Mr. Mom Ain't Dead

So there’s this movie that ended up defining a generation of dads, called Mr. Mom. It glorified the buffoon father – one who was so entrenched in work that if he were required to spend any time at home with his own children, he’d end up covered in baby feces and lighting dinner on fire.

Begrudgingly, fathers yes deared through the image of the buffoon father for some years, then fought it. And all that happened in a really short timeframe. Now, evidently, the Mr. Mom image is dead. Just like that. Just. Like. That.

Sadly, though, it’s not as easy as saying that the image is dead – not even if The Wall Street Journal says it – which they sure did. And not even if The Huffington Post does a eulogy for it, which they did.

What Time’s the Funeral?

In her Wall Street Journal article on the death of Mr. Mom, Sue Shellenbarger declares “Mr. Mom is dead.” And then “At least, the pop-culture image of the inept dad who wouldn’t know a diaper genie from a garbage disposal has begun to fade.”

Baby Daddy

If Mr. Mom’s dead, then who’s this? (taken from ABC’s Baby Daddy)

In her eulogy of Mr. Mom, Lisa Belkin says he’s “survived by the 70 million Dads across the country who do not need applause, or a silly demeaning moniker, when they matter-of-factly take on their share of domestic tasks.”

Are you seeing a trend here? Women have declared the end of the Mr. Mom era. Fathers, however, happy to hear the news, are still living through it. To their credit, Shellenbarger and Belkin did fine jobs arguing in favor of fathers, which sure whipped dads online into a collective erection so hard it nearly split the internet at the seams.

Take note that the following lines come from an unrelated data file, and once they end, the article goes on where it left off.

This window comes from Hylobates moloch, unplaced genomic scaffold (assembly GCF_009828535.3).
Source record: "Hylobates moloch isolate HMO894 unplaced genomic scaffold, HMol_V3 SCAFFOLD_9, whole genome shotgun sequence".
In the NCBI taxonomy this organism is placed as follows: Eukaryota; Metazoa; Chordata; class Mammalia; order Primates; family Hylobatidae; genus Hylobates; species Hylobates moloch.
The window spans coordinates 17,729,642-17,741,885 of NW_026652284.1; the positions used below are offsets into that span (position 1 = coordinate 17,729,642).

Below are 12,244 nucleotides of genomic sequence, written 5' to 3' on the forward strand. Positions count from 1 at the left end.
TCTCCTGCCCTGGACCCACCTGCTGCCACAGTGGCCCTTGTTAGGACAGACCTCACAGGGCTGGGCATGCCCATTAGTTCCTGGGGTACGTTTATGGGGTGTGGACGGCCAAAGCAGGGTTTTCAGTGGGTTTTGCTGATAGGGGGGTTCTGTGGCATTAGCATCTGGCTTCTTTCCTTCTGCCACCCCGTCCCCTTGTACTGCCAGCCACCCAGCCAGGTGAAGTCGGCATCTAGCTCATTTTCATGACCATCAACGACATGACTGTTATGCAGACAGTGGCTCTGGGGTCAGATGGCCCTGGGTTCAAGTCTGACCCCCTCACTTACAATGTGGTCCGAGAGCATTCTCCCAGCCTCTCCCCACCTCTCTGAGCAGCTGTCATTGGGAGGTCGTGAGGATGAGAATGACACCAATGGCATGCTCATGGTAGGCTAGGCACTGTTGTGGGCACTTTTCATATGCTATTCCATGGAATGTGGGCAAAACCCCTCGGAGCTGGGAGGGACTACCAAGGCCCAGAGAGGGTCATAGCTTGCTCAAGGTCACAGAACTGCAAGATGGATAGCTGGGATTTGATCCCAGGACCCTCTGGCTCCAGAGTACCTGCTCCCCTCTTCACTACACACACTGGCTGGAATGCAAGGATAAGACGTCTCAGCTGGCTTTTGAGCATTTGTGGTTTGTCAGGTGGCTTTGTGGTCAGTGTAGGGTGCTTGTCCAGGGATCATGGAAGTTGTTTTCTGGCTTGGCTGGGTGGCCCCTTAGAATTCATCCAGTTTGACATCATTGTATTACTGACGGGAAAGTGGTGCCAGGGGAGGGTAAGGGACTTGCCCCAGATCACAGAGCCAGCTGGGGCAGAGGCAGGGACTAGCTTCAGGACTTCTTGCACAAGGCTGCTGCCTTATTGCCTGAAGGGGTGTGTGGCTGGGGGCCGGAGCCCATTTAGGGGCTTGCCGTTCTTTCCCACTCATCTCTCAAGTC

Nevertheless, that’s fantastic – finally, men and women, dads and moms, all on the same page. Right?

Ooh, ooh, and the sociologists too! Shellenbarger points to The Journal of Consumer Research, which “recently” published an article that might bring legitimacy to the claim. The article, (get ready for this) called, “The Status Costs of Subordinate Cultural Capital: At-Home Fathers’ Collective Pursuit of Cultural Legitimacy through Capitalizing Consumption Practices,” affirms that dads are no Mr. Mom.

Wait, I’ve heard that long name before. Probably because I wrote a blurb on it last December. Remember, it won the “2012 8BitDad Keep It Brief Award”? An elephant never forgets.

So, hey, no biggie. I won’t act like a month-old study is old news, because it still is, in all senses of the word, “recent.” Here’s the thing – Shellenbarger drummed up the “recent” article as the basis that Mr. Mom is dead. But, she also mentioned some great examples of fatherhood, as well as the NYC Dads Group and the The National At-Home Dad Network. Both great groups that dads need to know about. She didn’t link to them, so I gotcha covered. And evidently, according to the NYC Dads Group, Shellenbarger did do her homework, and talked to at least 15 of the dads in the group. So, kudos for that.

So Wait, Mr. Mom’s Still Alive?

Well, the devil’s in the details. The short answer is “yes.” But you’re not here for short answers.

I like recent articles too. Here’s a couple of talking points that we need to work on before we can declare things dead, gone, or even fading:

  • Remember when dads were getting eye-rolls at PTA meetings for crunching numbers and getting corporate sponsorship in lieu of pushing small-scale bake sales? That was less than a year ago.
  • Remember when Lisa Belkin declared that dads are sure important, but really weren’t making headlines, despite her (yearly routine) declaration that it was the “year of the dad”? That was a month ago. (After, might I add, the Journal of Consumer Research article had already tore through the internets.)
  • Remember the ABC Family show “Baby Daddy,” which chronicles a young dad with so little intuition at raising kids that he does the tongs-and-protective-eyewear thing while changing a diaper? That show started airing six months ago.